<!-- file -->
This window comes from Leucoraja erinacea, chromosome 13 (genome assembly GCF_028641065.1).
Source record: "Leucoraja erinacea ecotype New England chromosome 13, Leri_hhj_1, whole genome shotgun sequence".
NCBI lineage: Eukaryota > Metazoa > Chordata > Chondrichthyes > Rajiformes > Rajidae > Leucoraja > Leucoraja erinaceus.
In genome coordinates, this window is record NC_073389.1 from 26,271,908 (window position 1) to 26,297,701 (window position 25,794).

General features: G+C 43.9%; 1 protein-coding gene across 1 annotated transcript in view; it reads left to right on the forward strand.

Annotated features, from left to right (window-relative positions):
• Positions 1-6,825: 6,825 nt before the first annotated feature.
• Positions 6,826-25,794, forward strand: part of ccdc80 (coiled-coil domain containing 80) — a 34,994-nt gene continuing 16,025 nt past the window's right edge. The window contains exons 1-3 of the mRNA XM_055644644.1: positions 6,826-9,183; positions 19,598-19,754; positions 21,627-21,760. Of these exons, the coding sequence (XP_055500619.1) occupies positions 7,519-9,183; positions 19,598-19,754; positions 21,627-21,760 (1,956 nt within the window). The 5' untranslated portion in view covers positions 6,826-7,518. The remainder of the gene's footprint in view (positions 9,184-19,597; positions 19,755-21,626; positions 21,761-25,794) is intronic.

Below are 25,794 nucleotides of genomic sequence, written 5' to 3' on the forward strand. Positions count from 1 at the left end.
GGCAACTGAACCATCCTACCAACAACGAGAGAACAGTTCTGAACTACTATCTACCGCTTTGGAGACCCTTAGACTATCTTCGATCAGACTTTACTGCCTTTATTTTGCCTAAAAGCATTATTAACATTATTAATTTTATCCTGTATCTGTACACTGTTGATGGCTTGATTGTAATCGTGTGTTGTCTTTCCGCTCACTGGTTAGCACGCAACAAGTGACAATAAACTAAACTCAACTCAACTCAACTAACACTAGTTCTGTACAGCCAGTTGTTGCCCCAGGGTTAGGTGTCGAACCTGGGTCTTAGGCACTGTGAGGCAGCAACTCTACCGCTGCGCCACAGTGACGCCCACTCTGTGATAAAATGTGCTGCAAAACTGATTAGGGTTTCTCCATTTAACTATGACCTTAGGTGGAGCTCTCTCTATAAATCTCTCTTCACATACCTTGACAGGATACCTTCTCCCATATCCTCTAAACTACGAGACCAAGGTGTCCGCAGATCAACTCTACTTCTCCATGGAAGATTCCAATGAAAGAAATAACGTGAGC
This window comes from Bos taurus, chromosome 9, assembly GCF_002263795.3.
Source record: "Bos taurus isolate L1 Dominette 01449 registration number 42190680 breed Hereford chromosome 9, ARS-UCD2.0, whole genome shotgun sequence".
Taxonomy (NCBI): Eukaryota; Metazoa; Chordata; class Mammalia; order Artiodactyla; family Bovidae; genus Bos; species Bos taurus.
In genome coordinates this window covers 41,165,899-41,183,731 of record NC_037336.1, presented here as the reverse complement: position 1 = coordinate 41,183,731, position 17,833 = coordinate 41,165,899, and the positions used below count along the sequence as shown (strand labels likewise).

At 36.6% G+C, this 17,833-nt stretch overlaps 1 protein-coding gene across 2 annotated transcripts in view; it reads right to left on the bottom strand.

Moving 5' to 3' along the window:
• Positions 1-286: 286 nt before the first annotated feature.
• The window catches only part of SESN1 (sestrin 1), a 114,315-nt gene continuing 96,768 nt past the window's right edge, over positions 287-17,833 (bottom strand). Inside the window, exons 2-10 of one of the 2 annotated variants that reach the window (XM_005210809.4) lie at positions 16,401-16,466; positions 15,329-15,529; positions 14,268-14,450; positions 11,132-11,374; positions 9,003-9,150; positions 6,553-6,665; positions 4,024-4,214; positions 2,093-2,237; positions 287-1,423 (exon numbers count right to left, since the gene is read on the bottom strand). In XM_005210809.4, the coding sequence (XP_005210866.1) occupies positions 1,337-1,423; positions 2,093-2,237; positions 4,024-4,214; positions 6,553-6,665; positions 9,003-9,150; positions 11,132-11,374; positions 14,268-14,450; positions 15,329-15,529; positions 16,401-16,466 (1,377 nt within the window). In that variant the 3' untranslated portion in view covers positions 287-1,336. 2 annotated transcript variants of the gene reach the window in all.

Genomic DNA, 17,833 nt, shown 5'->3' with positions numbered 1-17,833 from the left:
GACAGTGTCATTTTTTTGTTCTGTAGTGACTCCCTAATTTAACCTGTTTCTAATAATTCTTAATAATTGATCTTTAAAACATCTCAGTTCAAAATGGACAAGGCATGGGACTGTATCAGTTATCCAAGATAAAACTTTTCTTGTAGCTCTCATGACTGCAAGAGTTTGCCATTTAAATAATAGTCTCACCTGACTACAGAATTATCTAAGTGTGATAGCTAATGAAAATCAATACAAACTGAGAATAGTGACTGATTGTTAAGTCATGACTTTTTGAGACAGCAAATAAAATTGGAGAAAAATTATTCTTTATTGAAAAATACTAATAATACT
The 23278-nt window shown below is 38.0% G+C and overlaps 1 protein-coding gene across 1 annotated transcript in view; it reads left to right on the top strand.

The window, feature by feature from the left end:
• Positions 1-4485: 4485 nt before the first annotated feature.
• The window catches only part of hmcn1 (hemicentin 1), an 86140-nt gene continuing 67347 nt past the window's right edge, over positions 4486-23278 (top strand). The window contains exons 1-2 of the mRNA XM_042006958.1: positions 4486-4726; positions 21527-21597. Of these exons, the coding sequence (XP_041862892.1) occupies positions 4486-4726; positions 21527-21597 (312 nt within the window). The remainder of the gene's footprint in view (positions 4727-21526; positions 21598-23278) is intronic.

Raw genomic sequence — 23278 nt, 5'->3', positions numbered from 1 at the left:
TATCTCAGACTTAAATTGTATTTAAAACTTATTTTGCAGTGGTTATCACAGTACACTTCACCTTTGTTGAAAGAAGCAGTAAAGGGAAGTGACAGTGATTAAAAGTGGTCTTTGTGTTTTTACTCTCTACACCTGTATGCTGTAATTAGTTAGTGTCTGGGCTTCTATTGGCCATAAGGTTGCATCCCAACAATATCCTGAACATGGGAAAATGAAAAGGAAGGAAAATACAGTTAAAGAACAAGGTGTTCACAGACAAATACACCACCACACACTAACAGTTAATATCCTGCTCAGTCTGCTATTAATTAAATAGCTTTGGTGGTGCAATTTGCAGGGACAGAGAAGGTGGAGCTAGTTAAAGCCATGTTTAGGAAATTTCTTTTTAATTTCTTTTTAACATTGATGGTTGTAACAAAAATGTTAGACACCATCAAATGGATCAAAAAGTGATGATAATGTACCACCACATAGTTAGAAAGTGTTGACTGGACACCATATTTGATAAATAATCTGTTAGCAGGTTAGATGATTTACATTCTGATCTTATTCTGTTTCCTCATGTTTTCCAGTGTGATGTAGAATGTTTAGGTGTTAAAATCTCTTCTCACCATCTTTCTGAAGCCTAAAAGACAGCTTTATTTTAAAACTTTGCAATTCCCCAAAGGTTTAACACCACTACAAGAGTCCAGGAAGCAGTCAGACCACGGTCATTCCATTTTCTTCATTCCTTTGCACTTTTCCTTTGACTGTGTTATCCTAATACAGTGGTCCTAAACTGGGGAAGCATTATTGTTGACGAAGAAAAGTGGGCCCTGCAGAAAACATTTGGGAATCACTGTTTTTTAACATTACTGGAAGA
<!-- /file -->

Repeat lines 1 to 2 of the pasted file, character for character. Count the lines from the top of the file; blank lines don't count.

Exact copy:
This window comes from Leucoraja erinacea, chromosome 13 (genome assembly GCF_028641065.1).
Source record: "Leucoraja erinacea ecotype New England chromosome 13, Leri_hhj_1, whole genome shotgun sequence".